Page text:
Pound walks around to each table to see what students are doing, asking questions of students and giving encouragement: “Terri, how’s it coming?,” she asks one student.
Two other science teachers come into room. Pound confers with her co-planner and the other teacher picks up some materials he needs for a lesson.
Pound interrupts the class and says that they have a few minutes left and it is time to logout from computers, return them to cart, take rulers and markers back to their containers and pick up paper off the floor around tables. She asks how many students need more time to work on project on Monday. Many students nod and a few yell out “yes.” Pound says she can give students Monday to continue working on project.
The buzzer sounds. Teacher checks each table and floor beneath it and then excuses class.
* Jordan Middle School is one of three 6th through 8th grade middle schools in the Palo Alto Unified School District. The school (2015) has over 1100 students of whom 52 percent are white. The largest minority is Asian (30 percent); Latino (9); African American (3); multi-racial (5). Seven percent of the school is classified as “disadvantaged,” meaning that they are eligible for free and reduced lunch. Five percent are English Language Learners and 11 percent are classified as special education.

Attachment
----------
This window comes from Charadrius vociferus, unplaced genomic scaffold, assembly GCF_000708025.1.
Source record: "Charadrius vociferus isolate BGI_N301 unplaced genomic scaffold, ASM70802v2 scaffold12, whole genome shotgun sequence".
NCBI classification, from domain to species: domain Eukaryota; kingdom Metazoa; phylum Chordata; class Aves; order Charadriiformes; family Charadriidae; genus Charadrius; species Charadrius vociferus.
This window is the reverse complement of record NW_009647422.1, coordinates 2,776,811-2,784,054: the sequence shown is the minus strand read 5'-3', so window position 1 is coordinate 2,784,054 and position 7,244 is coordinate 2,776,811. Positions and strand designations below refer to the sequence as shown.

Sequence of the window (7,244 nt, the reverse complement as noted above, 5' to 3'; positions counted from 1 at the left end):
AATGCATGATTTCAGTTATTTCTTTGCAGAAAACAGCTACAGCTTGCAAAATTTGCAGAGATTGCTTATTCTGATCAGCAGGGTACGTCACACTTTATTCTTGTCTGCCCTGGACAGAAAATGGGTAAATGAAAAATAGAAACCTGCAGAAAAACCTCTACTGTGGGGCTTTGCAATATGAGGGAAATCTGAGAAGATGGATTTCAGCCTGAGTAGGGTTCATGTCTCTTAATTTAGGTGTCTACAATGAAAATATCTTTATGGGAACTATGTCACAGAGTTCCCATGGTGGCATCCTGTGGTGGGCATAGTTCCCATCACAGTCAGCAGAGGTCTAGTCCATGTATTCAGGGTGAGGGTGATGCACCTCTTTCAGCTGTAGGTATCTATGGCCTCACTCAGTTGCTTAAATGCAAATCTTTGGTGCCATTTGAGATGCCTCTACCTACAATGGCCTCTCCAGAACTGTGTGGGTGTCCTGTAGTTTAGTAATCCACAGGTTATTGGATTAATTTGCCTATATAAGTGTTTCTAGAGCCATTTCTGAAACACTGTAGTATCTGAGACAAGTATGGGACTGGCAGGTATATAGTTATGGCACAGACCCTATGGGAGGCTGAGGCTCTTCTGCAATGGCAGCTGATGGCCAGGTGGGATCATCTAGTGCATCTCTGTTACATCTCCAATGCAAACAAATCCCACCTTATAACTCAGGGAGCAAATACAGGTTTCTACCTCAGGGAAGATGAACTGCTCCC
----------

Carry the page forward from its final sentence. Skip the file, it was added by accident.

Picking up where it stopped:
On state test in language arts, Jordan students score almost twice as high as students across the state in meeting or exceeding state standards and in math, nearly two and half times more that state figure in meeting state standards. http://sarconline.org/SarcPdfs/7/43696416060065.pdf